We’re living through one of the great international migrations of history. Xenophobia:  another Greek word expressing the thought that while one or two of you is all right, in great waves you feel unmanageable and beyond our scope. Note that Greek words distance in the English language. ‘Anti-Semitism’, not Jew-hating; ‘misogyny,’ not woman-hating; ‘homophobia’ not gay-hating; ‘xenophobia’ not ‘foreigner hating.’
            What kind of faith hates so many? I find a definition of faith based on ‘persuasion’: to be convinced intellectually, ideologically, by words. Some words coming out of some churches make me want to walk.
            Another meaning of faith is trust. Trust what is dependable, reliable, comfortable. (‘Hear what comfortable words our Saviour Christ saith.’) Faith, in the ancient world, meant ‘personal loyalty.’ Give loyalty to someone you trust. Who has faith in you? Who can trust us?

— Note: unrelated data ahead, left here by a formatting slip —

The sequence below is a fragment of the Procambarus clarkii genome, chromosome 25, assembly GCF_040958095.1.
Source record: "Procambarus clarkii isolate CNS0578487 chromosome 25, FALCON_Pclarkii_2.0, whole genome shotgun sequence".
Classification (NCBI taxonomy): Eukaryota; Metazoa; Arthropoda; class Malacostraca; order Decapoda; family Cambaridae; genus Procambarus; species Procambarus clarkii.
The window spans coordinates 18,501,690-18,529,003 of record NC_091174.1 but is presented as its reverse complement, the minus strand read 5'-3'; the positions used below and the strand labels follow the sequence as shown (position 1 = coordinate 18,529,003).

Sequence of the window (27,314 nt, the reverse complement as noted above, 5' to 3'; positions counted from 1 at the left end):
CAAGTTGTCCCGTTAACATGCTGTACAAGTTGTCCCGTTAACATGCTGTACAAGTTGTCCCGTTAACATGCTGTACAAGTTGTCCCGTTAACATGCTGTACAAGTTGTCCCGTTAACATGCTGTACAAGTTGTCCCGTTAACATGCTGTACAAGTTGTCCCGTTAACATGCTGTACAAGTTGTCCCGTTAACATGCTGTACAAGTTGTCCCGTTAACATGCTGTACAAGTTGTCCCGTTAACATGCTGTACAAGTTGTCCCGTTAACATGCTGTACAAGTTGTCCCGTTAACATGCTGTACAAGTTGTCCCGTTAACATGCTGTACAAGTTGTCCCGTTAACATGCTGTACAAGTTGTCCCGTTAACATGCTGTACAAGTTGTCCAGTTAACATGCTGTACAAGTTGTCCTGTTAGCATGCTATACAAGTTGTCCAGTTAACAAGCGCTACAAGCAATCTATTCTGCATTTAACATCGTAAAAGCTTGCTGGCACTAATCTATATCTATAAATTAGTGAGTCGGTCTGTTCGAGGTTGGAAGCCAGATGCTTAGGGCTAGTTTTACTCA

Friday, 20 October 2017

On Good Dogs

Every evening at the end of the day, my dog is told that he has been a good dog no matter what has happened during the day. He gets stroked and patted and assured that he’s always a good dog. That’s how he knows he has a home.
            Alas I don’t have the same conviction about myself. On the contrary, I’m sure I am and have been a sinner, and my daily experience confirms this. A survey recently wanted to know if I looked back on my life as a scene of happiness and success. Not entirely. Most of my trips to the past reveal sometimes grim mistakes and true catastrophes, enhanced by ignorance, arrogance, and greed.
            And there’s no one to tell me each day that I’ve been a good human all day long. This realistic view of my condition doesn’t lead me to feel low and depressed, though, because I have a hidden treasure. My errors comprise a lengthy list, added to by my limitations. But I am a soul for whom Christ died, and so are you, and so are all of us. You cannot be saved alone, but we live in honour nonetheless.